Mashaei promotes a nationalist, "Iran first" ideology rather than the cleric's "Islam first" dogma, and advocates a religious and political view that marginalizes the clergy. Both ideas are popular with Iran's middle class, further making him a threat, Ghaemi said.
The rift has taken on an increasingly spiritual element. Last month Ahmadinejad loyalists began circulating a DVD documentary anticipating the imminent return of the Hidden Imam Mahdi, a religious event comparable to the way Christians anticipate the second coming of Christ.
While belief in the Mahdi's return is central to Shiite Islam, the Iranian clerical establishment has never predicted a specific time of his arrival.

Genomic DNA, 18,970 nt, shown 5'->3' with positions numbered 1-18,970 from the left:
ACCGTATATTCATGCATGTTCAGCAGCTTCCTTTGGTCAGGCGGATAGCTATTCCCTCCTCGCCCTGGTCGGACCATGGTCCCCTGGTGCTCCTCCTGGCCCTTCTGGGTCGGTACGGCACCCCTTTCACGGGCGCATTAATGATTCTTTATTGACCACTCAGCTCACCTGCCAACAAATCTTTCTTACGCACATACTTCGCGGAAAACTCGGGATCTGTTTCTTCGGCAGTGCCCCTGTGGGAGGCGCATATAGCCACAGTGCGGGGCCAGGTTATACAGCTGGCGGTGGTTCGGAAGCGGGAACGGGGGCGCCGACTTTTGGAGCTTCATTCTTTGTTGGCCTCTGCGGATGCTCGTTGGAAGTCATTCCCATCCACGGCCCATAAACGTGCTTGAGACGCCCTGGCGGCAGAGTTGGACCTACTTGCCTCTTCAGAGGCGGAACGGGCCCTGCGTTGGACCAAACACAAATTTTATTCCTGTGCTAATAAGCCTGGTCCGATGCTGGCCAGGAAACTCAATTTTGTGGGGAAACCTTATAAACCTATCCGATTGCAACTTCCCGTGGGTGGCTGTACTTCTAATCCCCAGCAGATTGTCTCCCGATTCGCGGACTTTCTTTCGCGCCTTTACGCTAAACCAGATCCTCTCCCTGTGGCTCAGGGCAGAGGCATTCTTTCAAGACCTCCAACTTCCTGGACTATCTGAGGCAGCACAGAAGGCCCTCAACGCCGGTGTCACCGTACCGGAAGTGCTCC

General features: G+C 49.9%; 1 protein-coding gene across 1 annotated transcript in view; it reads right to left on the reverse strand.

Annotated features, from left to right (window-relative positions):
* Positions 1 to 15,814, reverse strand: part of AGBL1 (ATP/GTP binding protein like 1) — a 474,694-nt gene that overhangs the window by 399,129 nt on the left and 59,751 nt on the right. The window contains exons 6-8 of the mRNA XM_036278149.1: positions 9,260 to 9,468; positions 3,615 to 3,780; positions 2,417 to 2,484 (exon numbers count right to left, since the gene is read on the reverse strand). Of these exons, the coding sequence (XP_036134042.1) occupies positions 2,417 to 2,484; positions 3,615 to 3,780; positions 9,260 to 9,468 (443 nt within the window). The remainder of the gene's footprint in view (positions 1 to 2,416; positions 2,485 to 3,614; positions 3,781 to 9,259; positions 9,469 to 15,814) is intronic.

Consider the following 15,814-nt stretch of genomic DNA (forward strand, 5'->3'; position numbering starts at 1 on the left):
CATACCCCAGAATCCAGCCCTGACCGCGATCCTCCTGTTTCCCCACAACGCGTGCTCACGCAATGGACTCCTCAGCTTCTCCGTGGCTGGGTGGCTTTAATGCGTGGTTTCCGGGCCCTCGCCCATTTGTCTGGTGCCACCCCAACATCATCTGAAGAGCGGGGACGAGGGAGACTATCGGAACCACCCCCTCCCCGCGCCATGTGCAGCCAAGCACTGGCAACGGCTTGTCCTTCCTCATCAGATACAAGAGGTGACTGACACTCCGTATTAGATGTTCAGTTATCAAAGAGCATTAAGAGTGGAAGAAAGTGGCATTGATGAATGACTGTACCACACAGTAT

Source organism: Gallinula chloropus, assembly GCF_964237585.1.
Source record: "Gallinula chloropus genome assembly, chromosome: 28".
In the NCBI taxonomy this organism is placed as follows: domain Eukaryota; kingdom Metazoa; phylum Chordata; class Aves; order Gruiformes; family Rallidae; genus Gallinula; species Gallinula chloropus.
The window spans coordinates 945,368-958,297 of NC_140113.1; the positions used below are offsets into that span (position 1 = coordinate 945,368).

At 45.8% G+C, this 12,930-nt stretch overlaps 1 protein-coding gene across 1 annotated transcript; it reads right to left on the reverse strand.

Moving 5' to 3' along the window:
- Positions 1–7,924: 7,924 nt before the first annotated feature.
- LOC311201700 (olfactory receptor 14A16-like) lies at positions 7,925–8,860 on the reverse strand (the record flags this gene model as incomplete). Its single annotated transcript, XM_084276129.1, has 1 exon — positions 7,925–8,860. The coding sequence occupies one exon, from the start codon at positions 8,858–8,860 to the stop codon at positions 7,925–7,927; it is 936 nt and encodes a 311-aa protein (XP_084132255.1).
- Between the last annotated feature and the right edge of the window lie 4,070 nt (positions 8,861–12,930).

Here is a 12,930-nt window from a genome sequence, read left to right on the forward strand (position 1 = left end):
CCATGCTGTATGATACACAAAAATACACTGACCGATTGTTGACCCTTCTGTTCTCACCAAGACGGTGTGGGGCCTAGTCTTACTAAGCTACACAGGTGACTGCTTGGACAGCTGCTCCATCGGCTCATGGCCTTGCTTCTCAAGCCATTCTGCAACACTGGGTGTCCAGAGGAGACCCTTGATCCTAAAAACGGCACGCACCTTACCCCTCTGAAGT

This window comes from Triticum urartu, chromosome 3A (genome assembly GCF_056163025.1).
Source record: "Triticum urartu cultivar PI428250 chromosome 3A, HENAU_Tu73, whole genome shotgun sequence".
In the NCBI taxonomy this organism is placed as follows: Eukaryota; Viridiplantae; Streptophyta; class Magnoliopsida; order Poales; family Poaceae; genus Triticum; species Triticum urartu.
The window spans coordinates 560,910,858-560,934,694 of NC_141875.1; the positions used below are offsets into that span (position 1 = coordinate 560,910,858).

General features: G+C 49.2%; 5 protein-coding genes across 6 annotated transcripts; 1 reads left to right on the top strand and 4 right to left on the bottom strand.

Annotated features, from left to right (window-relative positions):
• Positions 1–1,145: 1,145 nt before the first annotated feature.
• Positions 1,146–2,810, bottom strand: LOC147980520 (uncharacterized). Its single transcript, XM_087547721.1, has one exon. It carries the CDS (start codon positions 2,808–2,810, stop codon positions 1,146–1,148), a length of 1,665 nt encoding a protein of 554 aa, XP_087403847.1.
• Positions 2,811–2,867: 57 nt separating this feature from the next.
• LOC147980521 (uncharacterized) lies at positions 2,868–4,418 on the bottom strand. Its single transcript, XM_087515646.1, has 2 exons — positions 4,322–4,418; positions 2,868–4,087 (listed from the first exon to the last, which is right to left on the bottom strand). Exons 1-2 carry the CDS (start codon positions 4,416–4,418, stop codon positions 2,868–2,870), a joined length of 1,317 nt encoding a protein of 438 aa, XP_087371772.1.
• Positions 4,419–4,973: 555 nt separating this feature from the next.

Ahmadinejad often speaks of the Mahdi's return and his followers note that the president, a man of medium build with black hair and a beard, resembles the mythical leader.
Ahmadinejad has played up and played into his follower's metaphysical religious zeal. Referring to his "halo of light" moment at the U.N., Ahmadinejad says on a widely circulated video in 2005, "I felt the atmosphere changed. All leaders in audience didn't blink for 27, 28 minutes. I'm not exaggerating when I'm saying they didn't blink. Everybody had been astonished ... they had opened their eyes and ears to see what is the message from the Islamic Republic."